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Eggplant

Baba Ghanoush

By Barbara Beltrami

Actually, eggplant comes in many more shapes and sizes than the large purple global variety with which we are all familiar. A member of the nightshade family, its flowers, not the eggplant itself, can be female or male. So the preference for one or the other is based on myth. What you should concentrate on when choosing an eggplant is the skin, the weight and the hardness or softness of it. A fresh, ripe eggplant has glossy, taut skin, feels somewhat heavy and can be depressed with the thumb with just a little resistance and then return to its form.

While most people think of eggplant as one of the basic ingredients in the popular Italian American dish, eggplant parmigiana, it is, in fact, a staple of many diets, particularly in the Near and Far East. From the Syrian baba ghanoush to the Indian bhurtha to the Thai pud makua yow, eggplant crosses most ethnic boundaries to remind us that we’re not very much different from one another. I don’t often feature Asian recipes in this column simply because I have little experience with them. However, research among some acquaintances for whom the following recipes are traditional has expanded my repertoire.

Bhurtha

Bhurtha

YIELD: Makes 4 servings

INGREDIENTS:

1 medium eggplant

3 tablespoons vegetable oil

1 medium onion, chopped

1 teaspoon grated fresh ginger

1 large tomato, diced

1 clove garlic, minced

1 teaspoon ground cumin

½ teaspoon turmeric

½ teaspoon ground coriander

¼ teaspoon cayenne pepper

Salt and freshly ground black pepper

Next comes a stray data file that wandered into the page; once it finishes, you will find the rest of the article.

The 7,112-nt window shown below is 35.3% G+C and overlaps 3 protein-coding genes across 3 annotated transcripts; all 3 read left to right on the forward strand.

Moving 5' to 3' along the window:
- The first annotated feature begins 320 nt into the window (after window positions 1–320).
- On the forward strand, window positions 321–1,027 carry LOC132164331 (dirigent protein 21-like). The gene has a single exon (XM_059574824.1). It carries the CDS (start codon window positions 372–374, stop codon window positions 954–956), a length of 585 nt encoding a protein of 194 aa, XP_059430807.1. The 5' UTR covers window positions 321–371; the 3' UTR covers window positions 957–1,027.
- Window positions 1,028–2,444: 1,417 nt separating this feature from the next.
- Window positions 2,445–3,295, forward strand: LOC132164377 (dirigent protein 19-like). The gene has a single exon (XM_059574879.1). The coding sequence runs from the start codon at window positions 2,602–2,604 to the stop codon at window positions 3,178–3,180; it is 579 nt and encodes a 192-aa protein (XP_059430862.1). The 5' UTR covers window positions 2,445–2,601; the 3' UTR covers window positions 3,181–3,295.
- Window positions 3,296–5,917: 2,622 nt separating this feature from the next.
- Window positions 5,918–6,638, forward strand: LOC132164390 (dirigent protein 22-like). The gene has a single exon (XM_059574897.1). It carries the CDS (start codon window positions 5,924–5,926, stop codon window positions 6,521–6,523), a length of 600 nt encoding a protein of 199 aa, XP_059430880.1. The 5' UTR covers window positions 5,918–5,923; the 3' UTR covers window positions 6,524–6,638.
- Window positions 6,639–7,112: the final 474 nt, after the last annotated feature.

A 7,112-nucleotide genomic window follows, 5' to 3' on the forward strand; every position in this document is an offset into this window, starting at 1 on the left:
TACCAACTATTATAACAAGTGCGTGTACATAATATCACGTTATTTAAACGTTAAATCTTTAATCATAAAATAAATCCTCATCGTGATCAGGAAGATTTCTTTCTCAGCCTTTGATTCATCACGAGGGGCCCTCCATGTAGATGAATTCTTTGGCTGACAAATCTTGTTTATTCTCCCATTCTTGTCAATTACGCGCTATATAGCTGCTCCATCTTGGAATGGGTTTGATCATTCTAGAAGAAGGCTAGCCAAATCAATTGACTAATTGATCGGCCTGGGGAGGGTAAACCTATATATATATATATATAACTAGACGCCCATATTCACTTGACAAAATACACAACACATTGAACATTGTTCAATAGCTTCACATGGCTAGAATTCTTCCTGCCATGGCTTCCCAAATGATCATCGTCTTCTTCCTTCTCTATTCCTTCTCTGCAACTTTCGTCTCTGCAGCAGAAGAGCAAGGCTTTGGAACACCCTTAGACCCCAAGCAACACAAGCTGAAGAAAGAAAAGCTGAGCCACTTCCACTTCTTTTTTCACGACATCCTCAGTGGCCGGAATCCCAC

1 handful fresh cilantro, chopped

DIRECTIONS: Preheat broiler. Rub eggplant skin with oil. Place under broiler and turn frequently until skin is charred and inside pulp is soft and mushy. Cut eggplant in half, scoop out flesh, cut into cubes and set aside. In a medium-large skillet, heat the oil, then add the onion, ginger, tomato, garlic, cumin, turmeric, coriander, cayenne, salt and pepper. Cook over medium heat, stirring frequently, just until onion turns opaque. Add eggplant and cook another 10 to 15 minutes, stirring frequently, until most of the moisture is evaporated. Transfer to serving dish and sprinkle with cilantro. Serve with naan (oven-baked flatbread), jasmine rice and peas.

Baba Ghanoush

Baba Ghanoush

YIELD: Makes 6 to 8 servings

INGREDIENTS:

2 large eggplants

Juice of 2 lemons

2 tablespoons tahini

One large clove garlic, finely minced

Coarse salt, to taste

¹/3 cup chopped flat-leaf parsley

3 tablespoons extra virgin olive oil

DIRECTIONS: Wash eggplants and grill whole on gas grill over medium-low heat. Turn frequently until eggplant is cooked on all sides, skin is charred and pulp is soft. Remove from heat, place on a platter and let cool for one hour. Do not be alarmed if it collapses. Peel the eggplant, scrape any flesh that adheres to the skin and put that plus the remaining flesh into a bowl; immediately add lemon juice and mash it in with the eggplant. Add tahini, garlic and salt and mix well. Cover tightly with plastic wrap and chill. Transfer mixture to a shallow bowl, sprinkle with parsley, and drizzle with olive oil. Serve with pita bread and black olives.

Pud Makua Yow

Pud Makua Yow

YIELD: Makes 4 servings

INGREDIENTS:

2 tablespoons vegetable oil

2 garlic cloves, minced

2 serrano chiles, stemmed and minced

2 to 3 medium eggplants (preferably the long Japanese ones), cut into one-inch cubes

1 cup water

2 to 3 tablespoons soy sauce

1 tablespoon fish sauce

1½ cups Thai sweet basil leaves, packed

DIRECTIONS: Pour oil into a wok or large skillet; add garlic and chiles. Over medium heat, cook, stirring constantly, until garlic releases its aroma. Add eggplant and one cup water; stir, cover and cook, stirring occasionally and adding more water if necessary, until eggplant is tender, about 5 to 10 minutes. If too much liquid remains, uncover and continue cooking until it is evaporated. Add soy and fish sauces and stir; then add basil and stir again. Serve immediately with rice, tofu or chicken.